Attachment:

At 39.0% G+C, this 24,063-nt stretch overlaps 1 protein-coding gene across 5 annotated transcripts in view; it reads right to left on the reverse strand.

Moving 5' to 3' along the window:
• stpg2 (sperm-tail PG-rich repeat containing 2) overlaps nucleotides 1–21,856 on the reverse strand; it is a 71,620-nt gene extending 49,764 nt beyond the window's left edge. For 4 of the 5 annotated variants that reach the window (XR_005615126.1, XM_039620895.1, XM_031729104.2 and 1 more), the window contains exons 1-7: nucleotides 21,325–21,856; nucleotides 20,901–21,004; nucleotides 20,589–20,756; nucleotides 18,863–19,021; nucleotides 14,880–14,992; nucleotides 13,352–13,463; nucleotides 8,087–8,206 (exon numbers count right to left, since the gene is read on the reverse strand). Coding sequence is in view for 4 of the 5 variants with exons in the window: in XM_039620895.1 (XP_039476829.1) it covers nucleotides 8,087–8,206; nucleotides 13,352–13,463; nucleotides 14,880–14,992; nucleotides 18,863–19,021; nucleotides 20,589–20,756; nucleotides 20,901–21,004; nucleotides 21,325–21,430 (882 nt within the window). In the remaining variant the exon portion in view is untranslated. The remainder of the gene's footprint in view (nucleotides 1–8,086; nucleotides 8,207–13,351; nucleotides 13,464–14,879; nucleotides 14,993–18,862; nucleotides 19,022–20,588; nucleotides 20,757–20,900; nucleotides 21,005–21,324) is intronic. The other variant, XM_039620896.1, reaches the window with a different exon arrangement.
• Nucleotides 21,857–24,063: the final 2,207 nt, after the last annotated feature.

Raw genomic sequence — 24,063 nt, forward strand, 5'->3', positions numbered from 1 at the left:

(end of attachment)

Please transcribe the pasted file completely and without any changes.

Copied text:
At 39.0% G+C, this 24,063-nt stretch overlaps 1 protein-coding gene across 5 annotated transcripts in view; it reads right to left on the reverse strand.

Moving 5' to 3' along the window:
• stpg2 (sperm-tail PG-rich repeat containing 2) overlaps nucleotides 1–21,856 on the reverse strand; it is a 71,620-nt gene extending 49,764 nt beyond the window's left edge. For 4 of the 5 annotated variants that reach the window (XR_005615126.1, XM_039620895.1, XM_031729104.2 and 1 more), the window contains exons 1-7: nucleotides 21,325–21,856; nucleotides 20,901–21,004; nucleotides 20,589–20,756; nucleotides 18,863–19,021; nucleotides 14,880–14,992; nucleotides 13,352–13,463; nucleotides 8,087–8,206 (exon numbers count right to left, since the gene is read on the reverse strand). Coding sequence is in view for 4 of the 5 variants with exons in the window: in XM_039620895.1 (XP_039476829.1) it covers nucleotides 8,087–8,206; nucleotides 13,352–13,463; nucleotides 14,880–14,992; nucleotides 18,863–19,021; nucleotides 20,589–20,756; nucleotides 20,901–21,004; nucleotides 21,325–21,430 (882 nt within the window). In the remaining variant the exon portion in view is untranslated. The remainder of the gene's footprint in view (nucleotides 1–8,086; nucleotides 8,207–13,351; nucleotides 13,464–14,879; nucleotides 14,993–18,862; nucleotides 19,022–20,588; nucleotides 20,757–20,900; nucleotides 21,005–21,324) is intronic. The other variant, XM_039620896.1, reaches the window with a different exon arrangement.
• Nucleotides 21,857–24,063: the final 2,207 nt, after the last annotated feature.

Raw genomic sequence — 24,063 nt, forward strand, 5'->3', positions numbered from 1 at the left: